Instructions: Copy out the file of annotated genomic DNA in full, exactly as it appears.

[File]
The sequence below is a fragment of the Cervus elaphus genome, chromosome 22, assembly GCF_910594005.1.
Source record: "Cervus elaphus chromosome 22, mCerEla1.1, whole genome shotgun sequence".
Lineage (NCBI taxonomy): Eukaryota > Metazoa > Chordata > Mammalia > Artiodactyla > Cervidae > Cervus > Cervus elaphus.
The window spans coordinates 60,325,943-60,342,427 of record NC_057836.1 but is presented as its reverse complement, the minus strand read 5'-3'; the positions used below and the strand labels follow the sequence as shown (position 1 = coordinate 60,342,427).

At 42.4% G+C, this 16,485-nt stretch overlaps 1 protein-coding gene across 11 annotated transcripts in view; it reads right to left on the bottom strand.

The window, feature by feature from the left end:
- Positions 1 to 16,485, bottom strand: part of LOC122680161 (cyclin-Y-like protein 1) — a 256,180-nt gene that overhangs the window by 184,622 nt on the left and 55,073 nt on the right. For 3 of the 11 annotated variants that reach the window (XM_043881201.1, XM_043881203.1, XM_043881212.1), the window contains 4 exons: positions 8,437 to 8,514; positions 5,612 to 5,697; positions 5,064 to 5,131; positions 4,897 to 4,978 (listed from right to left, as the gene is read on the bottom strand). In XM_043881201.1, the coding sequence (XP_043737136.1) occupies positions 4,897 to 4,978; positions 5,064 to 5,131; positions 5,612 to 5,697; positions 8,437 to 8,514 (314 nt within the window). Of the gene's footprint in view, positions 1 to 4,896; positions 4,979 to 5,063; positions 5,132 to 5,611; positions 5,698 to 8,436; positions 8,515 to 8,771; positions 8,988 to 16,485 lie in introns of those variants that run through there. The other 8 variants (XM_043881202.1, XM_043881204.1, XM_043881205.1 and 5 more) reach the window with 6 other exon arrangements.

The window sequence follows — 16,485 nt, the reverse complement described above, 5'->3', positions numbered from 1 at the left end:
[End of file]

The sequence below is a fragment of the Cervus elaphus genome, chromosome 22, assembly GCF_910594005.1.
Source record: "Cervus elaphus chromosome 22, mCerEla1.1, whole genome shotgun sequence".
Lineage (NCBI taxonomy): Eukaryota > Metazoa > Chordata > Mammalia > Artiodactyla > Cervidae > Cervus > Cervus elaphus.
The window spans coordinates 60,325,943-60,342,427 of record NC_057836.1 but is presented as its reverse complement, the minus strand read 5'-3'; the positions used below and the strand labels follow the sequence as shown (position 1 = coordinate 60,342,427).

At 42.4% G+C, this 16,485-nt stretch overlaps 1 protein-coding gene across 11 annotated transcripts in view; it reads right to left on the bottom strand.

The window, feature by feature from the left end:
- Positions 1 to 16,485, bottom strand: part of LOC122680161 (cyclin-Y-like protein 1) — a 256,180-nt gene that overhangs the window by 184,622 nt on the left and 55,073 nt on the right. For 3 of the 11 annotated variants that reach the window (XM_043881201.1, XM_043881203.1, XM_043881212.1), the window contains 4 exons: positions 8,437 to 8,514; positions 5,612 to 5,697; positions 5,064 to 5,131; positions 4,897 to 4,978 (listed from right to left, as the gene is read on the bottom strand). In XM_043881201.1, the coding sequence (XP_043737136.1) occupies positions 4,897 to 4,978; positions 5,064 to 5,131; positions 5,612 to 5,697; positions 8,437 to 8,514 (314 nt within the window). Of the gene's footprint in view, positions 1 to 4,896; positions 4,979 to 5,063; positions 5,132 to 5,611; positions 5,698 to 8,436; positions 8,515 to 8,771; positions 8,988 to 16,485 lie in introns of those variants that run through there. The other 8 variants (XM_043881202.1, XM_043881204.1, XM_043881205.1 and 5 more) reach the window with 6 other exon arrangements.

The window sequence follows — 16,485 nt, the reverse complement described above, 5'->3', positions numbered from 1 at the left end: